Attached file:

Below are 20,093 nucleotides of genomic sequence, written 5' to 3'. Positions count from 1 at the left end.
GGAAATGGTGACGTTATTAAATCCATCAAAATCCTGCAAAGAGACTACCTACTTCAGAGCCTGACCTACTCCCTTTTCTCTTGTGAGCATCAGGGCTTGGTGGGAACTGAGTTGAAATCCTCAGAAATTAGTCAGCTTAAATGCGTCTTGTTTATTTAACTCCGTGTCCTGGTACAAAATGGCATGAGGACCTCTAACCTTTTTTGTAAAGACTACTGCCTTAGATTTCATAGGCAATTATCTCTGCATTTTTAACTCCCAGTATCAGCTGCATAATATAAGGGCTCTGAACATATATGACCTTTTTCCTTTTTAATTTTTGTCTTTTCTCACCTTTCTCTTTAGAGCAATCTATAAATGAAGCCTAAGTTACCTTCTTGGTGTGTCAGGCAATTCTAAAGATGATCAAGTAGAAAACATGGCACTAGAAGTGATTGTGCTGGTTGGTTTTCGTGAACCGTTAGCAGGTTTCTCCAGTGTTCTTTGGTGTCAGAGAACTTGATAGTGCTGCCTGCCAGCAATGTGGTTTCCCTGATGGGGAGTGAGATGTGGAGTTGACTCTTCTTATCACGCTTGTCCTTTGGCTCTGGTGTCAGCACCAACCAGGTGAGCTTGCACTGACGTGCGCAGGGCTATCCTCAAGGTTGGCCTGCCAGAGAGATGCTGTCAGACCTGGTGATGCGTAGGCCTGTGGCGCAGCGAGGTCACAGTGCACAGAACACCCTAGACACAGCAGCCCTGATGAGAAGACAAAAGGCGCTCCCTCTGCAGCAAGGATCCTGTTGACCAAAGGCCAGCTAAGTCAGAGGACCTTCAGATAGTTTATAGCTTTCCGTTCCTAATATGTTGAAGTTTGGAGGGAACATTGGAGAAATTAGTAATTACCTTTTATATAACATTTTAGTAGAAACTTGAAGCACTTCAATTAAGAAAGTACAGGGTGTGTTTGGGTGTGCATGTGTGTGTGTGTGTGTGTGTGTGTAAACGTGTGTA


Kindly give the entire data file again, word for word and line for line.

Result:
Below are 20,093 nucleotides of genomic sequence, written 5' to 3'. Positions count from 1 at the left end.
GGAAATGGTGACGTTATTAAATCCATCAAAATCCTGCAAAGAGACTACCTACTTCAGAGCCTGACCTACTCCCTTTTCTCTTGTGAGCATCAGGGCTTGGTGGGAACTGAGTTGAAATCCTCAGAAATTAGTCAGCTTAAATGCGTCTTGTTTATTTAACTCCGTGTCCTGGTACAAAATGGCATGAGGACCTCTAACCTTTTTTGTAAAGACTACTGCCTTAGATTTCATAGGCAATTATCTCTGCATTTTTAACTCCCAGTATCAGCTGCATAATATAAGGGCTCTGAACATATATGACCTTTTTCCTTTTTAATTTTTGTCTTTTCTCACCTTTCTCTTTAGAGCAATCTATAAATGAAGCCTAAGTTACCTTCTTGGTGTGTCAGGCAATTCTAAAGATGATCAAGTAGAAAACATGGCACTAGAAGTGATTGTGCTGGTTGGTTTTCGTGAACCGTTAGCAGGTTTCTCCAGTGTTCTTTGGTGTCAGAGAACTTGATAGTGCTGCCTGCCAGCAATGTGGTTTCCCTGATGGGGAGTGAGATGTGGAGTTGACTCTTCTTATCACGCTTGTCCTTTGGCTCTGGTGTCAGCACCAACCAGGTGAGCTTGCACTGACGTGCGCAGGGCTATCCTCAAGGTTGGCCTGCCAGAGAGATGCTGTCAGACCTGGTGATGCGTAGGCCTGTGGCGCAGCGAGGTCACAGTGCACAGAACACCCTAGACACAGCAGCCCTGATGAGAAGACAAAAGGCGCTCCCTCTGCAGCAAGGATCCTGTTGACCAAAGGCCAGCTAAGTCAGAGGACCTTCAGATAGTTTATAGCTTTCCGTTCCTAATATGTTGAAGTTTGGAGGGAACATTGGAGAAATTAGTAATTACCTTTTATATAACATTTTAGTAGAAACTTGAAGCACTTCAATTAAGAAAGTACAGGGTGTGTTTGGGTGTGCATGTGTGTGTGTGTGTGTGTGTGTGTAAACGTGTGTA